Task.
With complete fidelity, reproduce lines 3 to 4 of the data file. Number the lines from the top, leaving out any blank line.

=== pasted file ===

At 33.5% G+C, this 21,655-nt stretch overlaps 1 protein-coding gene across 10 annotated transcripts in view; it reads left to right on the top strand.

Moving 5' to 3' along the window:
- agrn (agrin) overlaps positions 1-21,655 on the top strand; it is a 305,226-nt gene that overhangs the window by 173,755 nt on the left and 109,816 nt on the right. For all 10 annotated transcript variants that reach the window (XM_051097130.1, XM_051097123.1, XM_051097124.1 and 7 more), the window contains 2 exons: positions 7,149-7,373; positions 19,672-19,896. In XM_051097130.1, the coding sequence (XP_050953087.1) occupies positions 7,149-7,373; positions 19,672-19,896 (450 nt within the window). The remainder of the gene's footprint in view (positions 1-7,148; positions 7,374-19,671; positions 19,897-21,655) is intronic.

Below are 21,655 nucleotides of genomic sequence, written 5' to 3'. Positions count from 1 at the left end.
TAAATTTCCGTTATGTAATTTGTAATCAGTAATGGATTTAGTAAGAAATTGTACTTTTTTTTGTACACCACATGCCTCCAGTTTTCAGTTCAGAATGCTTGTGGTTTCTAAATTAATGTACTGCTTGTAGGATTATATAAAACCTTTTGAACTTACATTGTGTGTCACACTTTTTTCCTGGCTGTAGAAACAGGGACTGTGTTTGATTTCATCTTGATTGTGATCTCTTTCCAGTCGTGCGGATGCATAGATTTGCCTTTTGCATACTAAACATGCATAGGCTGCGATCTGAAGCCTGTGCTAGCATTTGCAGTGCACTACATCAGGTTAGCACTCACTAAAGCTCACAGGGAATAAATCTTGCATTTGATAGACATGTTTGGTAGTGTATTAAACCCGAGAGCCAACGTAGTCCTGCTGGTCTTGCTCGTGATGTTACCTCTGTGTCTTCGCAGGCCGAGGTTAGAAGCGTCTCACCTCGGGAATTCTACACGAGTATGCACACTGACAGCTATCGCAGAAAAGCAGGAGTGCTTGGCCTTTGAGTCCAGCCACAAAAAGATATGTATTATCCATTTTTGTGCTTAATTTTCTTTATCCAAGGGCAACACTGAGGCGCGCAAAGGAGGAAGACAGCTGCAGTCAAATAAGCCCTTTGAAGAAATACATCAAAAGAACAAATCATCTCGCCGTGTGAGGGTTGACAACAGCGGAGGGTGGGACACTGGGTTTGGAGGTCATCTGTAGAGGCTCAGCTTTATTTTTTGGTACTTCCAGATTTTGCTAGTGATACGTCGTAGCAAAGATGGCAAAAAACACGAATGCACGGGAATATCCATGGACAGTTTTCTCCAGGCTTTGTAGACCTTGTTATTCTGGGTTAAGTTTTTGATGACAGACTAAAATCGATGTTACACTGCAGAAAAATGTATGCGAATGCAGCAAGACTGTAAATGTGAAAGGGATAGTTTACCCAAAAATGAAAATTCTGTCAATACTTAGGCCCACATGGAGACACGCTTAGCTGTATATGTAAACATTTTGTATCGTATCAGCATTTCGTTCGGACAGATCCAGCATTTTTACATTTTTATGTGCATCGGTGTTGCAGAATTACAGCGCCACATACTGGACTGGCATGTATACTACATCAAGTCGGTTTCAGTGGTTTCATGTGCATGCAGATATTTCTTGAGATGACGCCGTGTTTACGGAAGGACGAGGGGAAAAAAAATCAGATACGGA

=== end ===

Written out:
- agrn (agrin) overlaps positions 1-21,655 on the top strand; it is a 305,226-nt gene that overhangs the window by 173,755 nt on the left and 109,816 nt on the right. For all 10 annotated transcript variants that reach the window (XM_051097130.1, XM_051097123.1, XM_051097124.1 and 7 more), the window contains 2 exons: positions 7,149-7,373; positions 19,672-19,896. In XM_051097130.1, the coding sequence (XP_050953087.1) occupies positions 7,149-7,373; positions 19,672-19,896 (450 nt within the window). The remainder of the gene's footprint in view (positions 1-7,148; positions 7,374-19,671; positions 19,897-21,655) is intronic.

Below are 21,655 nucleotides of genomic sequence, written 5' to 3'. Positions count from 1 at the left end.